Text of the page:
Can Solar Power Go Truly Transparent?

Improving on somewhat opaque solar windows and related ideas, MSU team makes fully clear solar power concentrator

2 min read
Can Solar Power Go Truly Transparent?
Photo: Yimu Zhao

The idea of solar windows has been around for some time now, and a number of different approaches—from spray-on solar cells to just really thin film possibilities—are under investigation. Though these are promising, the underlying issue with many of the ideas is that in order for them to work they need to stop some amount of light from getting through the window. And tinted windows are fine, in some situations, but too much tint turns a window into a wall. But not with a new idea out of Michigan State University, where researchers have created a solar concentrator that, if the efficiency is revved up, would provide truly clear, glass-like generators of solar power.

The team, led by Yimu Zhao of Michigan State's department of chemical engineering and materials science, achieved this by "exploiting the excitonic nature of organic luminescent salts that provide perfectly tuned near-infrared-selective absorption and even deeper near-infrared emission." The organic molecules are tuned to absorb only ultraviolet and those near-infrared wavelengths; they then "glow" at a different infrared wavelength. That second wavelength light is guided by the material to the edge of the plastic substrate and converted to electricity by thin bits of standard photovoltaic cells.

That means that no electricity production is actually done in the middle of the cell. With other "transparent" solar ideas, they are actually marred by tiny wires, or just require tinted or colored glass to absorb any of the usable wavelengths of light. "No one wants to sit behind colored glass," said the senior author of the paper, Richard Lunt, in a press release. "It makes for a very colorful environment, like working in a disco.

We take an approach where we actually make the luminescent active layer transparent." The transparency is assured because the organic molecules only "glow" in infrared, which humans can't see. The result, at least for us: a clear window. Compare that image above to, just for example, New Energy Technologies' spray-on solar window, at left.

The key roadblock, as with most any solar power idea, is efficiency. The Michigan State team has its prototype up to only about one-percent efficiency, far below what might be considered useful. The researchers say they hope to get it up to around 5 percent, and if it proves cheap to mass produce, then that would be plenty for some applications. And obviously, clear solar power does have a lot of applications: the obvious ones are the skyscrapers glimmering in most big cities these days, but Lunt said this could also be applied for smartphones or tablets as a self-charging screen that doesn't affect visual quality.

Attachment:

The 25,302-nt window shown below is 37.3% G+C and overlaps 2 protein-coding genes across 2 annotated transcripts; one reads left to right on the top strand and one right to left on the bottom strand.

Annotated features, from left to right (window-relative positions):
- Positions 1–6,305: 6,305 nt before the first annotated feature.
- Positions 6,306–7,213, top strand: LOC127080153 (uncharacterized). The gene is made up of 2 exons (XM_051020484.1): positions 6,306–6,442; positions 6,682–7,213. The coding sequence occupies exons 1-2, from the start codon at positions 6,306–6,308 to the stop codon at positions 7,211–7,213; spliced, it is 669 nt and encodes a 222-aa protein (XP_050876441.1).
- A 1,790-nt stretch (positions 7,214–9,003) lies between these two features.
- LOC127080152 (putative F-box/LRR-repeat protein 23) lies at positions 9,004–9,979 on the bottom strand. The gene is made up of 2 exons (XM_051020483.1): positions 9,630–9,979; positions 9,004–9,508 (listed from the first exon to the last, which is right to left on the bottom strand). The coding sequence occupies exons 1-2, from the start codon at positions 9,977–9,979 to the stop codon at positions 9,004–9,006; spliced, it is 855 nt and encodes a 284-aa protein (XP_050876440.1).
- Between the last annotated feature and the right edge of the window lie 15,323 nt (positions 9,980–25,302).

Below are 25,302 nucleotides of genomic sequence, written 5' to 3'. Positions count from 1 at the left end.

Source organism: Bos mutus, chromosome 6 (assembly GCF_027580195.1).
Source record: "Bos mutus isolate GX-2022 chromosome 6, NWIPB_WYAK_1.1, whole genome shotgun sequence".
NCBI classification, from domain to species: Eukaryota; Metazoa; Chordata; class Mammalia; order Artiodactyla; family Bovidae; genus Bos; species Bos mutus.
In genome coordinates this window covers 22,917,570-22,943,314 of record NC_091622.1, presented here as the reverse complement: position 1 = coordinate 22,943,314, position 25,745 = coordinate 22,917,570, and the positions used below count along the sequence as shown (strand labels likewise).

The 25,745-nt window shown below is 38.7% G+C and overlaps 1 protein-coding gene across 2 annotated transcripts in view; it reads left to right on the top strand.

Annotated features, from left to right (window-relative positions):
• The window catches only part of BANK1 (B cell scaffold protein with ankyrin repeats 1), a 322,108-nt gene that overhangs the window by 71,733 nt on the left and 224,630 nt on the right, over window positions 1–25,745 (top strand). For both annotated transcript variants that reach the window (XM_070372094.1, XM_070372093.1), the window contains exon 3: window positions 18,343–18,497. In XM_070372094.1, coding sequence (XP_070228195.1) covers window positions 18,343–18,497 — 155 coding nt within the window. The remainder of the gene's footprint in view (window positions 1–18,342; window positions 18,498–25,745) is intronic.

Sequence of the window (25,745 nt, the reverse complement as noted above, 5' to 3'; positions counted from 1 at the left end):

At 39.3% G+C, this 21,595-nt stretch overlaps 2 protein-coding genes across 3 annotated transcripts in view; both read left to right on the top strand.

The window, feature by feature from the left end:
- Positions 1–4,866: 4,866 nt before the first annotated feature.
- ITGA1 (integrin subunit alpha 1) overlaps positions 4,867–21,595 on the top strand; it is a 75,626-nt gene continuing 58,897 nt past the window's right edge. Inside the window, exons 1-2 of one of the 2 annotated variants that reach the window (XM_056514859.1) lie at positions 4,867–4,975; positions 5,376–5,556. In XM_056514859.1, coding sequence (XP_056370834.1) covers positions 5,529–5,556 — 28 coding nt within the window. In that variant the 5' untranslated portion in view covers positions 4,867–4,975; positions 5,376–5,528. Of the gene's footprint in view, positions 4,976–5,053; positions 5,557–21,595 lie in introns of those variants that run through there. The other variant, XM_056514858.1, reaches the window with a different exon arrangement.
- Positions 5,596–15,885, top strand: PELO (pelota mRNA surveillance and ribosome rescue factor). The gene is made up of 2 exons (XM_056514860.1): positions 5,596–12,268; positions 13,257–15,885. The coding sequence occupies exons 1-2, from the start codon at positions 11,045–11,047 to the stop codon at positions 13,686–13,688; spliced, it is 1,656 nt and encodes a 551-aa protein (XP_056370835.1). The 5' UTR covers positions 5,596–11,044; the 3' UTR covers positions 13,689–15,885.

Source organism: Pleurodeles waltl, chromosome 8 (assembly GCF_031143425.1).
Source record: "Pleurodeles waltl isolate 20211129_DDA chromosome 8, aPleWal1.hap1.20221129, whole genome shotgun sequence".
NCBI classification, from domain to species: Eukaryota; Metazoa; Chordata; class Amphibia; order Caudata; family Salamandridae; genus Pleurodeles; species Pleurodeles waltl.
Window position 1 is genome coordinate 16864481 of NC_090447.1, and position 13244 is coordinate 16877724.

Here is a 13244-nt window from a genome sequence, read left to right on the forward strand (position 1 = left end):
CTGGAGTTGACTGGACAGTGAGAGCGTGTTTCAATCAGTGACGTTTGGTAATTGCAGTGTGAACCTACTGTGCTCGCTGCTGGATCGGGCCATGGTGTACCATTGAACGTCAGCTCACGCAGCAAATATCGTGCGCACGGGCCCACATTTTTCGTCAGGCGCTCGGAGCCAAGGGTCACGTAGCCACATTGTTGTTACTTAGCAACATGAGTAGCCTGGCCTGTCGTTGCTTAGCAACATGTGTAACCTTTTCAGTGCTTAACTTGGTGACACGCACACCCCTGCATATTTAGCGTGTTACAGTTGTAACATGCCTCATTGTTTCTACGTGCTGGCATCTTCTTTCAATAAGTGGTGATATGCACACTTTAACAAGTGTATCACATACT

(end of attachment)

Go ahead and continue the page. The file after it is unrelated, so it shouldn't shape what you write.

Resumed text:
"Ultimately we want to make solar harvesting surfaces that you do not even know are there," he said. 

Photo: New Energy Technologies

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Smokey the AI

Smart image analysis algorithms, fed by cameras carried by drones and ground vehicles, can help power companies prevent forest fires

7 min read
Smokey the AI

The 2021 Dixie Fire in northern California is suspected of being caused by Pacific Gas & Electric's equipment. The fire is the second-largest in California history.

Robyn Beck/AFP/Getty Images

The 2020 fire season in the United States was the worst in at least 70 years, with some 4 million hectares burned on the west coast alone. These West Coast fires killed at least 37 people, destroyed hundreds of structures, caused nearly US $20 billion in damage, and filled the air with smoke that threatened the health of millions of people. And this was on top of a 2018 fire season that burned more than 700,000 hectares of land in California, and a 2019-to-2020 wildfire season in Australia that torched nearly 18 million hectares.

While some of these fires started from human carelessness—or arson—far too many were sparked and spread by the electrical power infrastructure and power lines. The California Department of Forestry and Fire Protection (Cal Fire) calculates that nearly 100,000 burned hectares of those 2018 California fires were the fault of the electric power infrastructure, including the devastating Camp Fire, which wiped out most of the town of Paradise. And in July of this year, Pacific Gas & Electric indicated that blown fuses on one of its utility poles may have sparked the Dixie Fire, which burned nearly 400,000 hectares.

Until these recent disasters, most people, even those living in vulnerable areas, didn't give much thought to the fire risk from the electrical infrastructure. Power companies trim trees and inspect lines on a regular—if not particularly frequent—basis.

However, the frequency of these inspections has changed little over the years, even though climate change is causing drier and hotter weather conditions that lead up to more intense wildfires. In addition, many key electrical components are beyond their shelf lives, including insulators, transformers, arrestors, and splices that are more than 40 years old. Many transmission towers, most built for a 40-year lifespan, are entering their final decade.

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